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The euro was and is a daring experiment. The ‘one central bank, many governments’ construction entails risks. That can also be observed by looking at functioning, modern money systems. Canada, for example, provides some interesting details. According to law, the Canadian central bank has to accept short-term government bonds (under six months) and issue government deposits to the same extent. In essence, direct state financing, frowned upon in the eurozone, is part of daily business there.
Due to this construct, there’s almost total confidence in the ability of the Canadian central government to meet its financial obligations. If the government needs additional money, it merely has to issue new government bonds and deliver them to the central bank. That is all. Neither higher tax income nor the sale of government bonds to Canadian and/or international investors are necessary to produce the necessary financial resources. After all, the Canadian parliament has decided on a budget – what sense would it make to still have a veto in a democracy?
There has been high unemployment since the end of the 90s due to low state expenditure.
In the aftermath of the big financial crisis, Canadians were, incidentally, also faced with the question of whether they should pursue recovery through a strict austerity policy and, hence, cut state expenditure. The conservatives and social democrats made this argument whilst the liberals were against it. The liberals won the elections and increased government expenditure every year under Prime Minister Trudeau. Unemployment fell almost continuously. It currently stands at 5.6 per cent. This development makes sense. Higher expenditure leads to higher income for enterprises and thereby to an expansion of production. Employment depends on production.
From this perspective, unemployment is the result of lower expenditure. An increase in expenditure by the state or private sector leads to more employment. Because no one can force the private sector (households and businesses) into more expenditure, the level of unemployment depends a great deal on the amount of government expenditure. As the Canadian state can increase its expenditure at will, political responsibility for unemployment lies with the state. The state can spend more and therefore reduce unemployment. If the government and, as the case may be, the opposition parties, do not want to raise expenditure, voters can directly decide on this course of action at the ballot box.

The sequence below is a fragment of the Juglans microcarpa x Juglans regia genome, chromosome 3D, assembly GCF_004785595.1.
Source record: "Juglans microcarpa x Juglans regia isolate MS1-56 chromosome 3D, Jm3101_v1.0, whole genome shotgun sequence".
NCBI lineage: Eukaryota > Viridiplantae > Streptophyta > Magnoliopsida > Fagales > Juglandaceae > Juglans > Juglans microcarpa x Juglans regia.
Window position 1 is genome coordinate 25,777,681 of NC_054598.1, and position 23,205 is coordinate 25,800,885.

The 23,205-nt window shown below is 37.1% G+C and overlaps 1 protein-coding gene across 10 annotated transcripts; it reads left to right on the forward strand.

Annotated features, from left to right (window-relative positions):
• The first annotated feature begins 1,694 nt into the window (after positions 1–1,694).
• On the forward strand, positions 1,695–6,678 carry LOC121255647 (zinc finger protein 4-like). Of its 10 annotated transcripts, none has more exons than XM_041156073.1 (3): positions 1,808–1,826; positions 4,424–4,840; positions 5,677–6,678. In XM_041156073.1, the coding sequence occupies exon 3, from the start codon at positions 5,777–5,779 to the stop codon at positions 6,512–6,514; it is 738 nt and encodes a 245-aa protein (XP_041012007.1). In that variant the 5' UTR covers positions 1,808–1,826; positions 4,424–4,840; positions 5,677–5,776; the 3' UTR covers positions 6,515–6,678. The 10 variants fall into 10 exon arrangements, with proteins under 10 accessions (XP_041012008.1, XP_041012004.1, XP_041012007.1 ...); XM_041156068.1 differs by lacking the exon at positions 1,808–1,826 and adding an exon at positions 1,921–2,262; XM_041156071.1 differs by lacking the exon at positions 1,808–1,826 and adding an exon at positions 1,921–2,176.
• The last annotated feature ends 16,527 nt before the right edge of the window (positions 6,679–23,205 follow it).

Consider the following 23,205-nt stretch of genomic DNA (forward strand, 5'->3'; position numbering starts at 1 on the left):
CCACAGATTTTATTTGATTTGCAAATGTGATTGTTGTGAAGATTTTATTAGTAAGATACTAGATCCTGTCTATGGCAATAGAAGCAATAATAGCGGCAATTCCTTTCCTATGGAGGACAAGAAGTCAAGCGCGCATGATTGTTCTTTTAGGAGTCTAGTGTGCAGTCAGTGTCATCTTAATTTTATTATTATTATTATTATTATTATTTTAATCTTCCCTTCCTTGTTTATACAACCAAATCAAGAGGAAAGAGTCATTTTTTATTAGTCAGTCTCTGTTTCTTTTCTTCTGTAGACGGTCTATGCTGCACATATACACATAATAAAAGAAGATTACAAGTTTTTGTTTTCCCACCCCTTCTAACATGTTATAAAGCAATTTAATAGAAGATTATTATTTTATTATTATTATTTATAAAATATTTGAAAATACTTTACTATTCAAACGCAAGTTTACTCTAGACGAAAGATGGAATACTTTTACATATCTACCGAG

The EU at a crossroads
The crux: there’s no central government in the eurozone. There’s the European Commission. But it has no financial ministry. It finances itself from contributions from member states. This means that the European Union cannot take on political responsibility for the amount of unemployment in the eurozone. Its budget is just too small. But national governments cannot take over responsibility either because their expenditure is too strictly regulated by the Stability and Growth Pact. So we have a political as much as a fiscal problem in the eurozone. There’s no institutional body that can deliver additional expenditure in times of crisis and there’s also none that can take on the political responsibility for the amount and use of this expenditure.
In early deliberations about the common European currency, a European finance ministry was still envisaged. But in the 1990s, belief in market forces led to the situation where the macroeconomic stabilisation role of the state was ignored and only the central bank was set up as a guardian against inflation. The hope that this would be enough for stability and growth disintegrated. There has been high unemployment since the end of the 90s due to low state expenditure. As a result, the pressure on wages was missing, inflation rates are low, and this brought us low interest rates and high public debt.
If European policy doesn’t prepare its economic policy instruments now, then the ‘markets’ will reign and continue to damage European democracy.
For several years now, the EU has been at a crossroads. Like a rabbit caught in the headlights, it is looking for possible alternatives. One option would be to set up a European finance ministry, which finances itself via eurobonds. The European Central Bank would then have to buy those up in an unlimited way. Or, the member states go back to national currencies. In both cases, the state could again fight unemployment and thereby also produce wage pressure. However, it could come to economic disruption for the German export sector if markets in neighbouring countries disappear, after they’ve regained their competitiveness via devaluation. A reconstruction of the eurozone is clearly preferable.
The latest changes in interest rates in the US indicate that the probability of a recession is increasing. Through the expansion of the amount of money in circulation and the programme of buying up loans, the euro is undervalued. The base rate is at zero per cent. Hundreds of billions of bad loans can be found in bank balance sheets and the eurozone is showing a current account surplus in comparison to the rest of the world.
Therefore, currency and trade policy are already at their most expansive. When it comes to economic policy, the EU has its back to the wall. Fiscal policy is all that’s left in order to overturn a crisis – but something fundamental would have to change. If European policy doesn’t prepare its economic policy instruments now, then the ‘markets’ will reign and continue to damage European democracy. A European finance ministry could give politicians the necessary room to negotiate. The clock is ticking.